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GEORGE V MILITARY MEDAL VIMY RIDGE


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#1 BEAST

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Posted 14 May 2018 - 06:48 AM

There is a WWI George V Military Medal for sale on eBay right now with a buy it now price of approximately USD2,248. The soldier was a sergeant in the 14th Battalion Montreal Regiment and was awarded the medal for his actions at Vimy Ridge. At the time of his enlistment, he was living in Indiana which is why I am interested. I looked at the sold prices on eBay and can't find any MM that sold anywhere near that price. Is this a reasonable price for this medal because of the unit or action?

Here is a photo of the medal:

lewis mm.jpg



#2 TheMariner

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Posted 14 May 2018 - 09:43 AM

Certainly cool but not worth anywhere near $2,248, most military medals sell under $600 dollars and you can get them as cheap as $150 at times! If they are in grouping they can bring well over the $600 dollar mark but I see no reason this one would be worth to much over $400! 



#3 Garth Thompson

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Posted 14 May 2018 - 01:25 PM

  The Mariner gave a pretty good answer to the question.


Edited by Garth Thompson, 14 May 2018 - 04:21 PM.


#4 JBFloyd

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Posted 16 May 2018 - 04:35 AM

A Vimy Ridge MM has real attraction in Canada and can bring around $1500 without great difficulty, although that market has declined in the last couple of years.

 

The recipient's citizenship can also play a role.  An American in the Canadian forces will bring a premium; a Canadian living in the US when he enlisted is viewed as just another Canadian, with little premium attached.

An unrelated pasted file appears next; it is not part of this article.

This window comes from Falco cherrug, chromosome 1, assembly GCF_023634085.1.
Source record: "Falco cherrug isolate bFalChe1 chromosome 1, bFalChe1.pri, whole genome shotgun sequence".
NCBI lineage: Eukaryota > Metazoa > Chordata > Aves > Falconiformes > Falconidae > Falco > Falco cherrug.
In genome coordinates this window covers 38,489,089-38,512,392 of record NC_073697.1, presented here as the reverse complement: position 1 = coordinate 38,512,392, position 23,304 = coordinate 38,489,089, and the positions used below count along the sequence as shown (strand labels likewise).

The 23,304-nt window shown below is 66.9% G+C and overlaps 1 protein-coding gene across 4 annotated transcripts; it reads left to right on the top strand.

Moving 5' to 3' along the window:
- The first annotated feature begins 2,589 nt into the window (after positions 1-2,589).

#5 BEAST

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Posted 16 May 2018 - 08:15 AM

Thank you to everyone for your responses and insight! Jeff, after reading what you wrote about Vimy Ridge, I took a look at couple of other websites and now see why the Vimy Ridge connection can go for a premium in Canada. 



#6 SemperParatus

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Posted 02 August 2018 - 08:51 AM

Certainly a desirable medal, but I would not expect a price tag that high. There are a lot of questions to ask, for example was the man a casualty? What other medals was he entitled to. It would be best to check the Canadian Enlistment Records to find out about the individual.  I believe that the 14th CEF were the Black Watch of Canada, so one might expect a higher price due to the Scottish Regimental connection. There also may have been a Memorial Cross sent to his widow or mother. Vimy Ridge stands out in the Canadian War effort in the first war and if memory serves me correctly they had pilgrimages every year from Canada to Vimy Ridge where there is a large war memorial. It's a nice medal but for me anyway a lot of questions to ask.



#7 BEAST

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Posted 03 August 2018 - 05:55 AM

Certainly a desirable medal, but I would not expect a price tag that high. There are a lot of questions to ask, for example was the man a casualty? What other medals was he entitled to. It would be best to check the Canadian Enlistment Records to find out about the individual.  I believe that the 14th CEF were the Black Watch of Canada, so one might expect a higher price due to the Scottish Regimental connection. There also may have been a Memorial Cross sent to his widow or mother. Vimy Ridge stands out in the Canadian War effort in the first war and if memory serves me correctly they had pilgrimages every year from Canada to Vimy Ridge where there is a large war memorial. It's a nice medal but for me anyway a lot of questions to ask.


Thanks for the input. I reviewed his records and he did not receive any other medals. He was gassed and hospitalized however. He survived the war, returned to Canada and then enlisted in the U.S. Army.

#8 SemperParatus

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Posted 04 August 2018 - 03:36 PM

It would seem odd that he did not receive the First World War War Medal and the Victory Medal but stranger things occurred. Perhaps he did not apply for his awards.  I expect there must be an interesting "rest of the story" from his enlistment in the US Army.


Edited by SemperParatus, 04 August 2018 - 03:37 PM.



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